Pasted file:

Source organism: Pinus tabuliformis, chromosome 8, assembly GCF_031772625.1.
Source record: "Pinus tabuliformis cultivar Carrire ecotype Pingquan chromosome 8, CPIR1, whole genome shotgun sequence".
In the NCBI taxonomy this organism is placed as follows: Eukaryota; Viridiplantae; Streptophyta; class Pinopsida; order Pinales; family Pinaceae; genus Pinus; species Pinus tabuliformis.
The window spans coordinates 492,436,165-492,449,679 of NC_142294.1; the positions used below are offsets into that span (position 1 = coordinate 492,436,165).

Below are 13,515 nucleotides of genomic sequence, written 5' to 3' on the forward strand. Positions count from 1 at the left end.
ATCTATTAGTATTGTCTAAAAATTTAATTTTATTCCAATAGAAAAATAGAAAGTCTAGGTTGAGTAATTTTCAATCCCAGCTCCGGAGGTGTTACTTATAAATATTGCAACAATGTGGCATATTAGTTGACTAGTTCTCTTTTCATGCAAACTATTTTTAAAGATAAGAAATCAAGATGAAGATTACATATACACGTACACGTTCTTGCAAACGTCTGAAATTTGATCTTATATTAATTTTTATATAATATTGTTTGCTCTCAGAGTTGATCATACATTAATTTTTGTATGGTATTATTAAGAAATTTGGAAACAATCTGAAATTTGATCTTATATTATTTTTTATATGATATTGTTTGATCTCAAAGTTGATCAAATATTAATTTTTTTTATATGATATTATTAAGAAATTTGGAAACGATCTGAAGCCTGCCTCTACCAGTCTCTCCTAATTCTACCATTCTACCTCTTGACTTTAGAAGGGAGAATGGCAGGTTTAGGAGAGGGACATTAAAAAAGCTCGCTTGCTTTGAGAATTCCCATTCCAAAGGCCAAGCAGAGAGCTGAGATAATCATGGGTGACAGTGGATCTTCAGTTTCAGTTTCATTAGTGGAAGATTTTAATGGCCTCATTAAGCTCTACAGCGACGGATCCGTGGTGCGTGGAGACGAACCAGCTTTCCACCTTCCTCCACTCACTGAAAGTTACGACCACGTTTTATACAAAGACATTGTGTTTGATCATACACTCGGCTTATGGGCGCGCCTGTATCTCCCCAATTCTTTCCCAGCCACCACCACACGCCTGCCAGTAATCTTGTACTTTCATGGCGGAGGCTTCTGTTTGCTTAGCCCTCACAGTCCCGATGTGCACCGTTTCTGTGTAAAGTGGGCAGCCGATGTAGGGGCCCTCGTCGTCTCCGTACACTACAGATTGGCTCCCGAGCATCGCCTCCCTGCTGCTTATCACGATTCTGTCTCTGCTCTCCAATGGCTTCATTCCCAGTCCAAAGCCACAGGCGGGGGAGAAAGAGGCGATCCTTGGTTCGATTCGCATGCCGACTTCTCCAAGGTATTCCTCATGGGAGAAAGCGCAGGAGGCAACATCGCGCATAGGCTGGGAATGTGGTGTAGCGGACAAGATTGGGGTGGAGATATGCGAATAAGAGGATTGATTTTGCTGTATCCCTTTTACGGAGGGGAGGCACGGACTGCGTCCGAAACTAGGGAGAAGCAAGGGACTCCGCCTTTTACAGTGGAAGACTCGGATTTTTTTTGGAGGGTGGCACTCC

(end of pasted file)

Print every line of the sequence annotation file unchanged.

Source organism: Pinus tabuliformis, chromosome 8, assembly GCF_031772625.1.
Source record: "Pinus tabuliformis cultivar Carrire ecotype Pingquan chromosome 8, CPIR1, whole genome shotgun sequence".
In the NCBI taxonomy this organism is placed as follows: Eukaryota; Viridiplantae; Streptophyta; class Pinopsida; order Pinales; family Pinaceae; genus Pinus; species Pinus tabuliformis.
The window spans coordinates 492,436,165-492,449,679 of NC_142294.1; the positions used below are offsets into that span (position 1 = coordinate 492,436,165).

Below are 13,515 nucleotides of genomic sequence, written 5' to 3' on the forward strand. Positions count from 1 at the left end.
ATCTATTAGTATTGTCTAAAAATTTAATTTTATTCCAATAGAAAAATAGAAAGTCTAGGTTGAGTAATTTTCAATCCCAGCTCCGGAGGTGTTACTTATAAATATTGCAACAATGTGGCATATTAGTTGACTAGTTCTCTTTTCATGCAAACTATTTTTAAAGATAAGAAATCAAGATGAAGATTACATATACACGTACACGTTCTTGCAAACGTCTGAAATTTGATCTTATATTAATTTTTATATAATATTGTTTGCTCTCAGAGTTGATCATACATTAATTTTTGTATGGTATTATTAAGAAATTTGGAAACAATCTGAAATTTGATCTTATATTATTTTTTATATGATATTGTTTGATCTCAAAGTTGATCAAATATTAATTTTTTTTATATGATATTATTAAGAAATTTGGAAACGATCTGAAGCCTGCCTCTACCAGTCTCTCCTAATTCTACCATTCTACCTCTTGACTTTAGAAGGGAGAATGGCAGGTTTAGGAGAGGGACATTAAAAAAGCTCGCTTGCTTTGAGAATTCCCATTCCAAAGGCCAAGCAGAGAGCTGAGATAATCATGGGTGACAGTGGATCTTCAGTTTCAGTTTCATTAGTGGAAGATTTTAATGGCCTCATTAAGCTCTACAGCGACGGATCCGTGGTGCGTGGAGACGAACCAGCTTTCCACCTTCCTCCACTCACTGAAAGTTACGACCACGTTTTATACAAAGACATTGTGTTTGATCATACACTCGGCTTATGGGCGCGCCTGTATCTCCCCAATTCTTTCCCAGCCACCACCACACGCCTGCCAGTAATCTTGTACTTTCATGGCGGAGGCTTCTGTTTGCTTAGCCCTCACAGTCCCGATGTGCACCGTTTCTGTGTAAAGTGGGCAGCCGATGTAGGGGCCCTCGTCGTCTCCGTACACTACAGATTGGCTCCCGAGCATCGCCTCCCTGCTGCTTATCACGATTCTGTCTCTGCTCTCCAATGGCTTCATTCCCAGTCCAAAGCCACAGGCGGGGGAGAAAGAGGCGATCCTTGGTTCGATTCGCATGCCGACTTCTCCAAGGTATTCCTCATGGGAGAAAGCGCAGGAGGCAACATCGCGCATAGGCTGGGAATGTGGTGTAGCGGACAAGATTGGGGTGGAGATATGCGAATAAGAGGATTGATTTTGCTGTATCCCTTTTACGGAGGGGAGGCACGGACTGCGTCCGAAACTAGGGAGAAGCAAGGGACTCCGCCTTTTACAGTGGAAGACTCGGATTTTTTTTGGAGGGTGGCACTCC